An assessment of error levels and what they mean.


This is an exploration of the different levels of error, what they mean and when they should be used. Before we begin, there is a disclaimer: in my opinion logging is very important - but so is avoiding noise. I prefer logs that have a purpose and are going to be used. If I can’t use it or act on it at any time, it’s not getting logged.

This article is based off what I have learnt and my experience using logs as a developer. I’m currently using these levels in C# using Serilog, so this is where they will probably most applicable but the concepts will be made as generic as possible.

Basic Error levels

There are many different levels available for logging including:


But what do these mean and when should you use them? For consistent and effective logging this is something that should be agreed on.


THE WORLD IS ENDING! This is for the worst of the very worst situation. This is for situations which force the application to close. As such their use should be very rare, if used at all.


This is for something that has gone wrong that will not force the application to close but it will cause issues. These are for logging errors that could cause the operation to close, but can also be used for issues that don’t cause an application to close (i.e logging a 500 from a request). It is for any problems that require immediate intervention.


This is for problems that do not require immediate intervention, but that may cause issues or peculiarities at some point. It provides information but it isn’t something to act upon. The application continues even if it’s full behaviour isn’t quite as expected.

Personally, I wouldn’t use this level of logging, as if it’s not actionable, people won’t pay attention to it. Why not throw an error where the problem occurs, or if possible, guard against the possibility of their being an issue.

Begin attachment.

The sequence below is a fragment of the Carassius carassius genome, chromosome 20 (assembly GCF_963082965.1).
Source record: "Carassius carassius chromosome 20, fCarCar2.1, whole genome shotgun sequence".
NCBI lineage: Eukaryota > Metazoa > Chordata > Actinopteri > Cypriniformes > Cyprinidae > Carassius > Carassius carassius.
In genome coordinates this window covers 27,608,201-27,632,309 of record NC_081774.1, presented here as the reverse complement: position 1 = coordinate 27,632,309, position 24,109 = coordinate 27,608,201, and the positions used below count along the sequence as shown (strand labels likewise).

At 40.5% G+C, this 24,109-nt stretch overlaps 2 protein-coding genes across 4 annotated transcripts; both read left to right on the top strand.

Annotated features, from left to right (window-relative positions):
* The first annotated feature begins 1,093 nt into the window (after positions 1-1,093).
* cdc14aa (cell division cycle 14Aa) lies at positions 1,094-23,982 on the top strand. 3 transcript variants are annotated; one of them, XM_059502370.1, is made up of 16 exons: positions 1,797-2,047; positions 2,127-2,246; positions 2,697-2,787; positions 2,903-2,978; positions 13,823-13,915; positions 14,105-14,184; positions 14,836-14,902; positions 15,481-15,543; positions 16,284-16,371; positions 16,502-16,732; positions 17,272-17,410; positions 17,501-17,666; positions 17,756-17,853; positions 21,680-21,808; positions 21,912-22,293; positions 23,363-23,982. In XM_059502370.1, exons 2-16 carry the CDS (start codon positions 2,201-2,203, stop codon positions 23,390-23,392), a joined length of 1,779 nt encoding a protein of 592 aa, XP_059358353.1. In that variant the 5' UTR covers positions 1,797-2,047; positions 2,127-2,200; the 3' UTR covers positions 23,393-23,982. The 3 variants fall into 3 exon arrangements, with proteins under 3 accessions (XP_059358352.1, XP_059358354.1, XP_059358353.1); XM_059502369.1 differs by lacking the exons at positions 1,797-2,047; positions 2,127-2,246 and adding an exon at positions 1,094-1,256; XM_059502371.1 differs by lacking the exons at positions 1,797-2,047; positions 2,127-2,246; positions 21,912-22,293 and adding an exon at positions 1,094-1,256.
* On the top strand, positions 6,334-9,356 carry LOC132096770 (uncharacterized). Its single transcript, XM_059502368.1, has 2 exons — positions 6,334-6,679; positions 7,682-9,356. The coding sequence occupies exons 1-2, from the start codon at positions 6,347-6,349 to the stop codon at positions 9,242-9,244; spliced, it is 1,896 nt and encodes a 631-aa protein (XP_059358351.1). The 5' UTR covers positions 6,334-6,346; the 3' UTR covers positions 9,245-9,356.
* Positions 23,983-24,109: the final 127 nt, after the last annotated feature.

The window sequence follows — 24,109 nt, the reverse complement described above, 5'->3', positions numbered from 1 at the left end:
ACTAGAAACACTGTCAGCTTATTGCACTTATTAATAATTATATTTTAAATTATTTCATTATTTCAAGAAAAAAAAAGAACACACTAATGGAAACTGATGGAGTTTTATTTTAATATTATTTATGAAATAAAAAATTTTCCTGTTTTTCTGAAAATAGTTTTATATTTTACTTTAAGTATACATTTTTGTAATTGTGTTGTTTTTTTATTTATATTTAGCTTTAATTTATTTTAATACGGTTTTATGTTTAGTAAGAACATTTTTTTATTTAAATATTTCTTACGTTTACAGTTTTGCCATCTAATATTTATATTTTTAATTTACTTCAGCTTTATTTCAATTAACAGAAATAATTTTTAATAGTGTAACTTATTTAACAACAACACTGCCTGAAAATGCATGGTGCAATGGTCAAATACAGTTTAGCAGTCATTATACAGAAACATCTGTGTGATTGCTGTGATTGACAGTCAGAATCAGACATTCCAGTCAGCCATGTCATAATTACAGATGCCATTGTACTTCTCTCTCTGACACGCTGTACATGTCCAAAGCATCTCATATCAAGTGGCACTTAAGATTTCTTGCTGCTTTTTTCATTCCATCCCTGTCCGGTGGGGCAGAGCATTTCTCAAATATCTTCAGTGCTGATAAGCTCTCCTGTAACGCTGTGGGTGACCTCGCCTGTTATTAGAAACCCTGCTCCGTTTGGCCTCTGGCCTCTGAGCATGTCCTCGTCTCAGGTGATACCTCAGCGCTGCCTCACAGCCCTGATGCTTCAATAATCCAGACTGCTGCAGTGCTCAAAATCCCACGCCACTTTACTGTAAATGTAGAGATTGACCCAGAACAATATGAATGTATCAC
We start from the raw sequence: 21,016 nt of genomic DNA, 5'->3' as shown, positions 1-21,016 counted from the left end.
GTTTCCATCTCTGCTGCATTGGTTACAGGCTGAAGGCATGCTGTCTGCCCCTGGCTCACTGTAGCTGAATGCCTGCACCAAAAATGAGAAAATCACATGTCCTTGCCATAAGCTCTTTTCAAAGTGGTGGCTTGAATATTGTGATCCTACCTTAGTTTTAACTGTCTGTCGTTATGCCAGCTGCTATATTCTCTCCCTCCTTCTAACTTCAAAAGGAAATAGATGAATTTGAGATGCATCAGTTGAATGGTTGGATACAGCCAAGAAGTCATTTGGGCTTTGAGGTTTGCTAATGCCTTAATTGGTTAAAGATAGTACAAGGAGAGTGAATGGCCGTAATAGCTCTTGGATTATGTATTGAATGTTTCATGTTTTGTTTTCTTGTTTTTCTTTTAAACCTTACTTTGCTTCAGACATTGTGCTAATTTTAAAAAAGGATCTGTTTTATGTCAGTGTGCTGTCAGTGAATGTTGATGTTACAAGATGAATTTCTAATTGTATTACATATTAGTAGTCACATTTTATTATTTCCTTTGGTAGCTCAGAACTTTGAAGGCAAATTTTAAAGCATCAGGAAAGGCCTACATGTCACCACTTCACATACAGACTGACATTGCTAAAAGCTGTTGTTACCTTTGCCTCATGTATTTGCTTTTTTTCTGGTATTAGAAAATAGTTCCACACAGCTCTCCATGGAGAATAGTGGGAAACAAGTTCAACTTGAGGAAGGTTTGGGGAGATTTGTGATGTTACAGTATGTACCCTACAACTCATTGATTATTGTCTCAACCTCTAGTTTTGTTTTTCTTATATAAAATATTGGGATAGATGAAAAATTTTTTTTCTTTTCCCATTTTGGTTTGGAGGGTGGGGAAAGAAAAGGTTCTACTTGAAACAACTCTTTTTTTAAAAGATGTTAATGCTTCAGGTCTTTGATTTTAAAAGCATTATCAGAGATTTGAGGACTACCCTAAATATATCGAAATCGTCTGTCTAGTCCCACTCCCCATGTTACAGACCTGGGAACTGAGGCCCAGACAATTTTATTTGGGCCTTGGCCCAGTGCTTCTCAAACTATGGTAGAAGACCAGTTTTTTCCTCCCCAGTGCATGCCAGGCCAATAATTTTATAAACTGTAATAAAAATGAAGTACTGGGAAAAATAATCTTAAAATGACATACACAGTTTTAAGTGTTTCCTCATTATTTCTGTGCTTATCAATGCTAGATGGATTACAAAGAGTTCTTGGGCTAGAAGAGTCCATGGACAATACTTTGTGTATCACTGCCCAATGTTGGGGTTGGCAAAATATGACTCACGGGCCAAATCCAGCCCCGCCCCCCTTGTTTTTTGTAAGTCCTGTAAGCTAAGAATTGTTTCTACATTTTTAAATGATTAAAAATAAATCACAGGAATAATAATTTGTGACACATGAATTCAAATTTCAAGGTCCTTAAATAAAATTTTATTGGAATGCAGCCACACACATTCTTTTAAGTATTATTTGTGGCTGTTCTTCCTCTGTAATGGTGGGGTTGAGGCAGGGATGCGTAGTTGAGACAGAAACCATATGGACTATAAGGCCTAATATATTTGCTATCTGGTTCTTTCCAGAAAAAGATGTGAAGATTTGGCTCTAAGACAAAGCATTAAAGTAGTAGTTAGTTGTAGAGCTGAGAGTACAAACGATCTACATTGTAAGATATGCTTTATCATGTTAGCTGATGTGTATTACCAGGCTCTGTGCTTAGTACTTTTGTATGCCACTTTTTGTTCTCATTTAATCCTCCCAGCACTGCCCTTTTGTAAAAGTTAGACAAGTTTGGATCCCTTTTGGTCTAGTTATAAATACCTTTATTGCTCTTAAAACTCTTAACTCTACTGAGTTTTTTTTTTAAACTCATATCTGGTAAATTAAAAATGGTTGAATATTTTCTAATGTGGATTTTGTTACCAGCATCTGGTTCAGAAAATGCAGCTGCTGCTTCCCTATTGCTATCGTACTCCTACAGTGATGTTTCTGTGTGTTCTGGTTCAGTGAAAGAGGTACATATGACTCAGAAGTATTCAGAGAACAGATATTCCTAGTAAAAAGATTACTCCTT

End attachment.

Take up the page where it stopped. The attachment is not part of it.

It is used however. An example given in reference 2 is for logging bad login attempts. This could be used to assess problems in user experience. Something to consider is there are other tools that could be used for this purpose effectively. Is logging right for this use case?


The information level of logging is generally used for things you want to know about but that don’t cause your application to crash. There is a lot of confusion between the difference between information and debug, the principle I work by is that if it information that would be informative in production, log it as information. There is a careful balance that needs to be achieved however. You want to avoid noise, but be informative. For example, if you receive a 500 from an api, log it. Maybe don’t log all teh information corresponding to it.

The other thing to consider when logging to production is the content of the information. You do not want to log sensitive or identifying information about customers for instance. Internal ID’s would be fine as you can track information without revealing anything you don’t intend to. Logs are not a secure place for storage.

The information logs are also important in some systems as centralised logging can be used to build up monitoring. Logs and dashboards can be used to see early signs of different types of issues and for fine tuning. You can base your monitoring off centralised logging, and in a production system, the information logging would appropriate for this. It could be argued again that other tools can be used for such measurements. There are no fixed formula’s for how to use these different logging levels. I find this useful, but there are alternative ways of tackling this issue.


The Debug level is there to help diagnose issues. Again, some developers choose not to use this level of log at all, or filter it out. In my experience, the debug level has been useful for logging certain information about the application while fixing issues. I have seen it used (and used it myself) for logging information such as the elapsed time of a request or time of storing something to a database. The reason I keep this in the logs is so that it can be used in dashboards to assess performance, potentially help work out issues or see signs that something is going wrong / slowly in a component.


The Trace or Verbose level of logging is often used for very detailed level logging. For example it can be used to log user input. Often these logs do not live for long. They are put in to fix an issue and then are removed. This is to reduce the amount of noise thrown into the logs. Its been mentioned many times, but you don’t want to log something you don’t use as it will just cause fatigue and excess logging.

Again, the Trace level is not a level of logging I personally have used much. I can definitely see how it could be useful if used with discipline.

In Conclusion.

As mentioned throughout, how to use logging levels is not something that is completely concrete. In this article, I have explored my interpretation of what the levels mean and how to use them. This is from how I would use them in my job as a developer, but also from reading other peoples usage. Please send me any resources on the topic, or experiences that you have found useful.